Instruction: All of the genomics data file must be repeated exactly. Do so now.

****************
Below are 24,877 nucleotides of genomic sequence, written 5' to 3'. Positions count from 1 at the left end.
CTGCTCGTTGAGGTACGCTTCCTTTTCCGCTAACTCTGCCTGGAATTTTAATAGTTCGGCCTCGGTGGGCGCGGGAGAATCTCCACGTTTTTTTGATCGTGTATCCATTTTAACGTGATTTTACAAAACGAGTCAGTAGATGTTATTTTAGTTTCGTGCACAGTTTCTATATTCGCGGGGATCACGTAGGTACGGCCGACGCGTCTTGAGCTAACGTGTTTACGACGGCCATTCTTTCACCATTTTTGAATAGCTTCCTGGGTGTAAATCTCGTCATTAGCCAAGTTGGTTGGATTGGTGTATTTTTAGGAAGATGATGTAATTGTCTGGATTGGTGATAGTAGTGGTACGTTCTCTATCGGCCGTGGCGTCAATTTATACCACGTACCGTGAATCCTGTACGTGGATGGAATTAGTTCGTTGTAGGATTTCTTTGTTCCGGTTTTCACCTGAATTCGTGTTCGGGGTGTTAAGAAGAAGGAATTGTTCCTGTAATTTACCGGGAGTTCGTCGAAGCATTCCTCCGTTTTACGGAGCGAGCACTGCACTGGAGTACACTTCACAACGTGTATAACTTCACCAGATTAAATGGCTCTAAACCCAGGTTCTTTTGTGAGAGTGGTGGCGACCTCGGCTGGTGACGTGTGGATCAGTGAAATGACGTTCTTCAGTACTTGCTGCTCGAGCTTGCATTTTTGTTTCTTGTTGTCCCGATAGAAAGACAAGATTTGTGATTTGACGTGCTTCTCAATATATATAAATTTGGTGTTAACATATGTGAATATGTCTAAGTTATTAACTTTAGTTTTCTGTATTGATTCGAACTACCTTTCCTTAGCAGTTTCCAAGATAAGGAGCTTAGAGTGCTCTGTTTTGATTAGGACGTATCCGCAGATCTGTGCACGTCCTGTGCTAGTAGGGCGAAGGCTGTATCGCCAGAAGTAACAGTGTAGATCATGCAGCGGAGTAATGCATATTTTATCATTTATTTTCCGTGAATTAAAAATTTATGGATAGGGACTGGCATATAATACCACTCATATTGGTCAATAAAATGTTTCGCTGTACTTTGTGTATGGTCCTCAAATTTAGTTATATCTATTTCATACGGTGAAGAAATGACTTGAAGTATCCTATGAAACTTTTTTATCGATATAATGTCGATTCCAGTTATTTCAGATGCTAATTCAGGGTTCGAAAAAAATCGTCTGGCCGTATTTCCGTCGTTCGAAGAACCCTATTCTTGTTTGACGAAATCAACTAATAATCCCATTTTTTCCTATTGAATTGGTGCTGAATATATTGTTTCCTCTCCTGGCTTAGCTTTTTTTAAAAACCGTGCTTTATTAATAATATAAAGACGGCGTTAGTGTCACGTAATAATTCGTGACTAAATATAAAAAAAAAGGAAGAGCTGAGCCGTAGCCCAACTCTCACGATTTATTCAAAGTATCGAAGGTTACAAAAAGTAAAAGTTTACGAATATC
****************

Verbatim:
Below are 24,877 nucleotides of genomic sequence, written 5' to 3'. Positions count from 1 at the left end.
CTGCTCGTTGAGGTACGCTTCCTTTTCCGCTAACTCTGCCTGGAATTTTAATAGTTCGGCCTCGGTGGGCGCGGGAGAATCTCCACGTTTTTTTGATCGTGTATCCATTTTAACGTGATTTTACAAAACGAGTCAGTAGATGTTATTTTAGTTTCGTGCACAGTTTCTATATTCGCGGGGATCACGTAGGTACGGCCGACGCGTCTTGAGCTAACGTGTTTACGACGGCCATTCTTTCACCATTTTTGAATAGCTTCCTGGGTGTAAATCTCGTCATTAGCCAAGTTGGTTGGATTGGTGTATTTTTAGGAAGATGATGTAATTGTCTGGATTGGTGATAGTAGTGGTACGTTCTCTATCGGCCGTGGCGTCAATTTATACCACGTACCGTGAATCCTGTACGTGGATGGAATTAGTTCGTTGTAGGATTTCTTTGTTCCGGTTTTCACCTGAATTCGTGTTCGGGGTGTTAAGAAGAAGGAATTGTTCCTGTAATTTACCGGGAGTTCGTCGAAGCATTCCTCCGTTTTACGGAGCGAGCACTGCACTGGAGTACACTTCACAACGTGTATAACTTCACCAGATTAAATGGCTCTAAACCCAGGTTCTTTTGTGAGAGTGGTGGCGACCTCGGCTGGTGACGTGTGGATCAGTGAAATGACGTTCTTCAGTACTTGCTGCTCGAGCTTGCATTTTTGTTTCTTGTTGTCCCGATAGAAAGACAAGATTTGTGATTTGACGTGCTTCTCAATATATATAAATTTGGTGTTAACATATGTGAATATGTCTAAGTTATTAACTTTAGTTTTCTGTATTGATTCGAACTACCTTTCCTTAGCAGTTTCCAAGATAAGGAGCTTAGAGTGCTCTGTTTTGATTAGGACGTATCCGCAGATCTGTGCACGTCCTGTGCTAGTAGGGCGAAGGCTGTATCGCCAGAAGTAACAGTGTAGATCATGCAGCGGAGTAATGCATATTTTATCATTTATTTTCCGTGAATTAAAAATTTATGGATAGGGACTGGCATATAATACCACTCATATTGGTCAATAAAATGTTTCGCTGTACTTTGTGTATGGTCCTCAAATTTAGTTATATCTATTTCATACGGTGAAGAAATGACTTGAAGTATCCTATGAAACTTTTTTATCGATATAATGTCGATTCCAGTTATTTCAGATGCTAATTCAGGGTTCGAAAAAAATCGTCTGGCCGTATTTCCGTCGTTCGAAGAACCCTATTCTTGTTTGACGAAATCAACTAATAATCCCATTTTTTCCTATTGAATTGGTGCTGAATATATTGTTTCCTCTCCTGGCTTAGCTTTTTTTAAAAACCGTGCTTTATTAATAATATAAAGACGGCGTTAGTGTCACGTAATAATTCGTGACTAAATATAAAAAAAAAGGAAGAGCTGAGCCGTAGCCCAACTCTCACGATTTATTCAAAGTATCGAAGGTTACAAAAAGTAAAAGTTTACGAATATC